and the thing just works.
Perhaps FreeBSD can too.
Perhaps I should have tried.
I got started on NetBSD in the first place
because I couldn't get the pile of 40 install
floppies for Slackware, FreeBSD, or anything
else out there without at least one error
one place, and the first error sent you back
to the start of the whole install process,
but NetBSD's installer was a shell script.
I could peek in and see what it was trying
to do, which told me exactly what I needed
to do to compensate for the situation.
It was something that basically worked but
didn't work well enough to be relied upon,
which puts it in the top tier of my
above list of failure modes.
But it was a soft failure because I had
a way out.
Minix makes a point of having the user
boot up a minimal image, partition,
make filesystems, copy files, edit the
fstab, and so on, to put a system
together manually, from scratch.
Everyone should go through this.
Software that makes the upgrade process
both impossibly likely to succeed and
impossible to recover from any failure of
is total and utter bunk. Crap. Garbage.
Bullshit. This has no place amongst these
I liked to think that people used FreeBSD to
avoid this kind of brain death that surrounds
overgrown complexity and hopeless optimisism
on the big Linux distros, but I guess I'm
wrong, wrong, wrong.
It's little wonder everyone is writing their
own OS these days.
A self respecting hacker can't download
something else from the net and run it without
this kind of idiocy.
Even NetBSD keeps adding additional
bootstages with more config files,
more hardcoded block locations, and crap like
that that makes it impossible to rsync a
filesystem and boot it as an OS -
complexity for the sake of complexity like
this makes even me, who hates the idea of
morons like me writing OSes, want to write
But then I remember that the modern concept
of portable code is ifdef's to decide
whether the machine is Windows, Linux, or
FreeBSD, and refusing to compile if it
isn't one of those three, realize how
utterless hopeless it is to write an OS
(or even try to find an OS that isn't
sabotaging the simple things with monstosities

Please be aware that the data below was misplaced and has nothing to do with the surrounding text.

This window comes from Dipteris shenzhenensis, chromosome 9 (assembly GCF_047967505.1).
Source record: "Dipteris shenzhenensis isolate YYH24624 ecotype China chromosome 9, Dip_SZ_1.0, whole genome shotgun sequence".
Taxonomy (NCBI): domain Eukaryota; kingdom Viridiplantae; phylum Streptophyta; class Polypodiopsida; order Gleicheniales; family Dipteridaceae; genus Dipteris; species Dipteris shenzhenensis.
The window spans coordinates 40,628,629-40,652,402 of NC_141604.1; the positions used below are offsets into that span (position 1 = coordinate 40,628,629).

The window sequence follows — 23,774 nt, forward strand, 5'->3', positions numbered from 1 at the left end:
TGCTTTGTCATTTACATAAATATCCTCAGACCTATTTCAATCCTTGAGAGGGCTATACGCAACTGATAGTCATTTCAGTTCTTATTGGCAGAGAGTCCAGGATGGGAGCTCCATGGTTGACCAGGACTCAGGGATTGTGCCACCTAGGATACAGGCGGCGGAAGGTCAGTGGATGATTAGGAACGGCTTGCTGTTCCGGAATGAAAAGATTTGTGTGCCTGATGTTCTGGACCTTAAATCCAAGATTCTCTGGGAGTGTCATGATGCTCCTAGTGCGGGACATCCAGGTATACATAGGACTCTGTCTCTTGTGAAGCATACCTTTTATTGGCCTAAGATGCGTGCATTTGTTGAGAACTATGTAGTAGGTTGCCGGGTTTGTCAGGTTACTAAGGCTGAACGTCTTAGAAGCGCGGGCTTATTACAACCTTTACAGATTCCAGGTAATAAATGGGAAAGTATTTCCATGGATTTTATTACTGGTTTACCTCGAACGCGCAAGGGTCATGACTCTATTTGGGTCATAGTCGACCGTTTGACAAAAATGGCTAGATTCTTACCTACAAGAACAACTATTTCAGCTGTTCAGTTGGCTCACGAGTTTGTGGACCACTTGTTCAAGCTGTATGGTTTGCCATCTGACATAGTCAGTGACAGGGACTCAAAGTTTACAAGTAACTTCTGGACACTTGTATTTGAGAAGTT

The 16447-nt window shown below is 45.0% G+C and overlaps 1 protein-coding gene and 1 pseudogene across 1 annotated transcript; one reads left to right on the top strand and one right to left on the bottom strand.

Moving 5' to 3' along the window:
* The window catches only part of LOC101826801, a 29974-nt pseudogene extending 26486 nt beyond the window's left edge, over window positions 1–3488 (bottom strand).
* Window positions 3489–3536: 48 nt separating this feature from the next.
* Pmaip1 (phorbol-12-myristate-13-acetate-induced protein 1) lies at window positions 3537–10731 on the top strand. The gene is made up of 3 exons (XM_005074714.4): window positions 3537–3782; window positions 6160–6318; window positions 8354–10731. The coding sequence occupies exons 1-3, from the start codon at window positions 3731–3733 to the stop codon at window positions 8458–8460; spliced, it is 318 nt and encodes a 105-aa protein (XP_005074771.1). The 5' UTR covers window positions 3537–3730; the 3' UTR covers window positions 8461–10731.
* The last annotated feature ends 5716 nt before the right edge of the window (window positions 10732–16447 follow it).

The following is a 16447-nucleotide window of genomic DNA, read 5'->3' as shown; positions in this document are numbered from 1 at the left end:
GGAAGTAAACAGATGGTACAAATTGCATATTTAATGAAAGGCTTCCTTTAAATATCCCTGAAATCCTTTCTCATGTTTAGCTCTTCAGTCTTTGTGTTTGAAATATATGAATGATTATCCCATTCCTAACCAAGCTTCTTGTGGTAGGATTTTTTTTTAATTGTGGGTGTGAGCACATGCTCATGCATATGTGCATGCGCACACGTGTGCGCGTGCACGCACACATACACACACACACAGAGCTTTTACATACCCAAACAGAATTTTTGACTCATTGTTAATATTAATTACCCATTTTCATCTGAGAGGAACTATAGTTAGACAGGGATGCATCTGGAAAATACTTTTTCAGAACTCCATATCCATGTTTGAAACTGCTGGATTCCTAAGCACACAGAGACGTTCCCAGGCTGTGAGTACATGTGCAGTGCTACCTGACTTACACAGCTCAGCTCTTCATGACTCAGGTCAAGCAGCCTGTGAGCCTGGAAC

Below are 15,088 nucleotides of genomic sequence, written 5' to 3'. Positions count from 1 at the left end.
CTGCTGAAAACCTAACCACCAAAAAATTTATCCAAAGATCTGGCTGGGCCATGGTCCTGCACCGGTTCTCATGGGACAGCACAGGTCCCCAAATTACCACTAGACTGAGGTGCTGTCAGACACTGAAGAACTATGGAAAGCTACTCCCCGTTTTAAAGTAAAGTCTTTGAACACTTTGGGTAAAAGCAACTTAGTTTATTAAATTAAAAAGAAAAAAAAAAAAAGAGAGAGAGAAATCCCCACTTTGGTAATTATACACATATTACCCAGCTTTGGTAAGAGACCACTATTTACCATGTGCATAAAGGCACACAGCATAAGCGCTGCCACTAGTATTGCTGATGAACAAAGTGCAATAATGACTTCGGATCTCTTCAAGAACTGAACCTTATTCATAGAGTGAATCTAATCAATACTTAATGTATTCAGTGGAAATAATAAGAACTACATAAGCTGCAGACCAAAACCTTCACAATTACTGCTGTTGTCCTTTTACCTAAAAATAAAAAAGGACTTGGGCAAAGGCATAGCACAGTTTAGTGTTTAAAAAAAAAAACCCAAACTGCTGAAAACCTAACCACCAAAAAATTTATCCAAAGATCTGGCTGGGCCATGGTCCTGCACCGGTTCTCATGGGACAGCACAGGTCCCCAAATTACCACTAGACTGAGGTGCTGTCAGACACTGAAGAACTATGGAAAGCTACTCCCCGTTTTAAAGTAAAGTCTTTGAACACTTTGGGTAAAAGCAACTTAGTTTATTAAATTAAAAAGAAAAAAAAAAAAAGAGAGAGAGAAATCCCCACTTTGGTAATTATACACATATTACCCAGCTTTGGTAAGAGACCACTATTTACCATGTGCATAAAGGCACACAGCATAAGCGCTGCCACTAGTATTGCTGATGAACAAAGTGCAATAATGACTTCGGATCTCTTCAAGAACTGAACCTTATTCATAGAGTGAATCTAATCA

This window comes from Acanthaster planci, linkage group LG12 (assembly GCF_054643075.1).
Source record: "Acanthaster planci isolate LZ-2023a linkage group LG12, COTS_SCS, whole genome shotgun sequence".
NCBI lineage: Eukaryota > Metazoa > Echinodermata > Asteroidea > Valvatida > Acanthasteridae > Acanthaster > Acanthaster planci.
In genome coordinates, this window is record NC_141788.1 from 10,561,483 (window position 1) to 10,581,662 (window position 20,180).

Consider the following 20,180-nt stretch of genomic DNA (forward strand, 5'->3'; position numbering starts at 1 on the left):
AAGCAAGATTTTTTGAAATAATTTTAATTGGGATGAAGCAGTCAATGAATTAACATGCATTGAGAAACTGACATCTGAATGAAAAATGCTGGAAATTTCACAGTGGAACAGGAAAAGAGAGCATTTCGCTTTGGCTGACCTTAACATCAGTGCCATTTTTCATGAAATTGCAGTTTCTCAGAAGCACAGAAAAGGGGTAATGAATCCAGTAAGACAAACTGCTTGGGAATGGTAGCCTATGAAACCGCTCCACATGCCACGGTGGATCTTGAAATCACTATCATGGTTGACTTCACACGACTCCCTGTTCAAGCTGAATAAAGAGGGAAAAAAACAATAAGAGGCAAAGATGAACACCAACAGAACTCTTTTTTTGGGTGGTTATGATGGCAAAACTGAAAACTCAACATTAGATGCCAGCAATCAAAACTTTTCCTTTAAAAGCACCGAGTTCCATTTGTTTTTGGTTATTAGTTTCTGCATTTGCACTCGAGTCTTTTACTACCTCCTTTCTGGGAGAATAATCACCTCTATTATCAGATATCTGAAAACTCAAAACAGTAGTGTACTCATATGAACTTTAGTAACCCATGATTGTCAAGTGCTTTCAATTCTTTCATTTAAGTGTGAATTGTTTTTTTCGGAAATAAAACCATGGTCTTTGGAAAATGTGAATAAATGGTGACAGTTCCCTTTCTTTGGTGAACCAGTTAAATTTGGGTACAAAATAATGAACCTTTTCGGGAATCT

of unncessary complexity) and actually
expect software to build on it, no matter
how POSIX it is.
POSIX - ha - what a load of bunk.
Who ever wrote software that *only* needs
I mean, other than shell scripts?
Oh, sure, there are a few - a Forth
interpreter here and a network tool there,
but I'd have to place honest to god
portable software at less than 0.1% of
what's out there.
autoconf too is just another overgrown
piece of self serving, self perpetuating
rubbish that can't ever think of a reason
not to add more complexity, especially
if it means solving the real problem rather
than racing to keep the problem contained
using workarounds like some kind of software
engineering game of Go.
People should only be allowed to write software
they don't want to write.
That way they'll do it quickly, directly,
and in a way that doesn't require ongoing
porting, hints files, detection for
vender specific features you shouldn't
be using anyway, and so on.
Some of the best programs are abandonware.
xv actually builds and runs on modern
systems and it hasn't been updated in 7 years.
I keep hearing about how Lisp is the
natural spawn of 7 primitives, but
Lisp is huge, took forever to standardize
at all, and any viable implementation
has a constant stream of bug fixes,
portability fixes, and new features.
Which is it? Is Lisp a language like
Perl or any other language that's amorpheous,
partially defined, niche hoping, existant
only in response to its environment, or is
it the natural culmination of 7 primtives?
Forth was able to decide on this one -
it was the culmination of a few primitives.
You could write a Forth interpreter and
walk away from it.
It didn't turn into a monster plant you
had to feed blood to to keep it working.
It would probably have continued its
success better if it didn't make this
decision, but it isn't a bootloader
that should just work and stay out of your
way, it's something people have to spend
a lot of time with when they use it.
So, what's next? The 6 stage bootloader?
Will 8 be enough? How about 10?
I know indirection solves problems in IT,
but we're not running Unix instances inside
of a machine monitor here, we're just
handing control over to the kernel, possibly
with a few boot options.
Yet people can't stop writing code -
and the only thing they can think of is
more bloody stages.
"Too many chefs".
I can't wrap this rant up neatly.
All I can do is build on it, but not
explore any new directions, do anything
useful, I can only keep adding more to the
pile of what's already here - just like
this god damn FreeBSD upgrader and all
of FreeBSD's boot stages.